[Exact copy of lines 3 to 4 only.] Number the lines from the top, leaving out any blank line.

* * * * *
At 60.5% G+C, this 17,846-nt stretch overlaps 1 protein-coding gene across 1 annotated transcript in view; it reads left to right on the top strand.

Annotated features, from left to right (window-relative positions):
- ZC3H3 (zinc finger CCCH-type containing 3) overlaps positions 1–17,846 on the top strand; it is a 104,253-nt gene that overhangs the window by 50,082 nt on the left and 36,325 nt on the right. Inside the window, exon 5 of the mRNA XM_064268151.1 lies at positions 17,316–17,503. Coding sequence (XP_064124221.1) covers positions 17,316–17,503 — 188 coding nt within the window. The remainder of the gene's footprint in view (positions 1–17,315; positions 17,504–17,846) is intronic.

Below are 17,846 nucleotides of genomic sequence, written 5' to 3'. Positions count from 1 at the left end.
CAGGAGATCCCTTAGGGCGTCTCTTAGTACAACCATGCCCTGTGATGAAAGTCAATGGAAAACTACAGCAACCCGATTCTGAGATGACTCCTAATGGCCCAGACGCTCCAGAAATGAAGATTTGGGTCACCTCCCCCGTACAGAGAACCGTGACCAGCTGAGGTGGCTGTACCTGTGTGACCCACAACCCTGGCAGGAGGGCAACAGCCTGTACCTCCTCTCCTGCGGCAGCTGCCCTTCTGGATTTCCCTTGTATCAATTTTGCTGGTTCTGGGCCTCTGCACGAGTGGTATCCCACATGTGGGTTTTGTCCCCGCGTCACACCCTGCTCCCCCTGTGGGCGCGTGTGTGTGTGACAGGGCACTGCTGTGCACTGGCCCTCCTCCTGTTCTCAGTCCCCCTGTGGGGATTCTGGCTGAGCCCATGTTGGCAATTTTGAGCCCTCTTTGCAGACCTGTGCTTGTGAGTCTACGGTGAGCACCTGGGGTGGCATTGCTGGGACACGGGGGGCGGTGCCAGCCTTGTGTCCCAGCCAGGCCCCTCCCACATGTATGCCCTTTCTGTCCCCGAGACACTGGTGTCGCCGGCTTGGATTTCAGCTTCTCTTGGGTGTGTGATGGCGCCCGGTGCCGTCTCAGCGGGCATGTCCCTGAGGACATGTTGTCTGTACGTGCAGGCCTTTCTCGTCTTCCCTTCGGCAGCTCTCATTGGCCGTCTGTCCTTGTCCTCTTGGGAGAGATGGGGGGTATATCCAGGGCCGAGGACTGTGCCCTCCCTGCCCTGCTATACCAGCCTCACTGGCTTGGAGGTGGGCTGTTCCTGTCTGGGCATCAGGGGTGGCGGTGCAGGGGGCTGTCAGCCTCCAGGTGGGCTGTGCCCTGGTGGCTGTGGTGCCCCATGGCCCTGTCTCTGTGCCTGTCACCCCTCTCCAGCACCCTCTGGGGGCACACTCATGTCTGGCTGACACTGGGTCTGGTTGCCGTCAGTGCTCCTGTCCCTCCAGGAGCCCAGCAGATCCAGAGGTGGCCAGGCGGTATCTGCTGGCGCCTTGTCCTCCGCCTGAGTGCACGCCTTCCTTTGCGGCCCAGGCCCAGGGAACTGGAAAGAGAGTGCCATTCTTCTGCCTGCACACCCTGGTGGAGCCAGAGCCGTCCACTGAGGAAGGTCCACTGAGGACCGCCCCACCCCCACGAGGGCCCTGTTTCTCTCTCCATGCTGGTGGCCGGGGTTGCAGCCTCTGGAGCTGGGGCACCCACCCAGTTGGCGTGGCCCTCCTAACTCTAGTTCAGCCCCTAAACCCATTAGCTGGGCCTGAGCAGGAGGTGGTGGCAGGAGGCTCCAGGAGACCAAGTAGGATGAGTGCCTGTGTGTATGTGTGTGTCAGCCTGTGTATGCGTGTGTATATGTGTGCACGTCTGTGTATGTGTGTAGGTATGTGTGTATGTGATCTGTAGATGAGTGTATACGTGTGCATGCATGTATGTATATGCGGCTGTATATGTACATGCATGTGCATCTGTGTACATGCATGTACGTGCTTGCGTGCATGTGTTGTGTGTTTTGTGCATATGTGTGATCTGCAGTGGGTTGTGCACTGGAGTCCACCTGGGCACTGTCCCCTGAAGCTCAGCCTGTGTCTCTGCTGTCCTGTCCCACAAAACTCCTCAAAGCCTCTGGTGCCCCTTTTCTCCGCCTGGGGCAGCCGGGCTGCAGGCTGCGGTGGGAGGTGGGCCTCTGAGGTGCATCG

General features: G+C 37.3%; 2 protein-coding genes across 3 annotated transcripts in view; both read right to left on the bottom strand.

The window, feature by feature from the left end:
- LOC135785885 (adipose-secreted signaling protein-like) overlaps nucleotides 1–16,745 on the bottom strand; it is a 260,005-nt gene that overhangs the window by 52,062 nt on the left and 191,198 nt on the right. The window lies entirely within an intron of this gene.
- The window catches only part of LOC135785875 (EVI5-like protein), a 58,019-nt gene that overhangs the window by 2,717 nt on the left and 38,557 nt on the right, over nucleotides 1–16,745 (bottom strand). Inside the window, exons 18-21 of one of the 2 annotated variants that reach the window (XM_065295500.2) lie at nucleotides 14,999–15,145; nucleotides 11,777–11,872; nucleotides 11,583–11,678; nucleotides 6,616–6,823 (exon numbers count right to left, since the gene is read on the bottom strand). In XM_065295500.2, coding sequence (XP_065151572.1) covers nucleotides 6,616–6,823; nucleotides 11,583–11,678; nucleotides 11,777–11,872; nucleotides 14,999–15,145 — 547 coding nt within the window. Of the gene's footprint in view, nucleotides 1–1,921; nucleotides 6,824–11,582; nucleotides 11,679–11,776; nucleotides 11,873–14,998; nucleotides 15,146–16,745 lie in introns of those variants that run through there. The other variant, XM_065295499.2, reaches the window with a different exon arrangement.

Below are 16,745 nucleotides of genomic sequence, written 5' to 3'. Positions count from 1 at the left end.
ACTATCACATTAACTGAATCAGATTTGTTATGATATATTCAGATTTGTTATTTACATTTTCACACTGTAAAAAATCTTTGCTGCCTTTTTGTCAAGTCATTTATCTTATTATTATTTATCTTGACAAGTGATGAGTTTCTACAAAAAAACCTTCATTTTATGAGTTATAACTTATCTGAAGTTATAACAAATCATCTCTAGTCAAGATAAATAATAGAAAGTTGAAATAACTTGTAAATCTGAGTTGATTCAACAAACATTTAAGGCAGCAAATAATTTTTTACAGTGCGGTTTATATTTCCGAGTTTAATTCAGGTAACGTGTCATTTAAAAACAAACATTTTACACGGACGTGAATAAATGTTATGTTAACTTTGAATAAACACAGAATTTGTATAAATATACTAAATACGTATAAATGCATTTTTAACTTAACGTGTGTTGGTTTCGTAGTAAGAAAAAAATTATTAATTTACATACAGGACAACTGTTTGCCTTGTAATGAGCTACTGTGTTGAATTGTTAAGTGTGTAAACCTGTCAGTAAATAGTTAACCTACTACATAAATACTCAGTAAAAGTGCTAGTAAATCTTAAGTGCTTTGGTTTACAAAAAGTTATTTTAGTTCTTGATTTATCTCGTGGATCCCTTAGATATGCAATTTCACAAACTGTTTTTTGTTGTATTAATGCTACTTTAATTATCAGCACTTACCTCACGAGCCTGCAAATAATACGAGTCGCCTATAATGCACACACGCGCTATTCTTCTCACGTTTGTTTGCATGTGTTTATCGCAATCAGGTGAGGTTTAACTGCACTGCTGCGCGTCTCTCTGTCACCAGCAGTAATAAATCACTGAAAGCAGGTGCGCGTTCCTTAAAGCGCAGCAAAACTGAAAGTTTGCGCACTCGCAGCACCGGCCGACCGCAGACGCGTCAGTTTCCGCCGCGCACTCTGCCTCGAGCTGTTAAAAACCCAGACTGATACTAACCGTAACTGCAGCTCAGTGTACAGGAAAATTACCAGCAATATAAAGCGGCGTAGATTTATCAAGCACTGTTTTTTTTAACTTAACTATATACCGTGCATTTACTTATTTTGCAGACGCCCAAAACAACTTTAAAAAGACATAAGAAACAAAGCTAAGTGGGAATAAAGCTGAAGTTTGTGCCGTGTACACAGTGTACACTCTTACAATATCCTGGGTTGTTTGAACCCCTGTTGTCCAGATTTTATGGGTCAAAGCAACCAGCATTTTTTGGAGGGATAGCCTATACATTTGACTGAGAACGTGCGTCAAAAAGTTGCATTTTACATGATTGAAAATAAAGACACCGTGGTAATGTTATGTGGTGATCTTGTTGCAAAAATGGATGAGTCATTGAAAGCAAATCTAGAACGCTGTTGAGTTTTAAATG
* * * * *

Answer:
- ZC3H3 (zinc finger CCCH-type containing 3) overlaps positions 1–17,846 on the top strand; it is a 104,253-nt gene that overhangs the window by 50,082 nt on the left and 36,325 nt on the right. Inside the window, exon 5 of the mRNA XM_064268151.1 lies at positions 17,316–17,503. Coding sequence (XP_064124221.1) covers positions 17,316–17,503 — 188 coding nt within the window. The remainder of the gene's footprint in view (positions 1–17,315; positions 17,504–17,846) is intronic.

Below are 17,846 nucleotides of genomic sequence, written 5' to 3'. Positions count from 1 at the left end.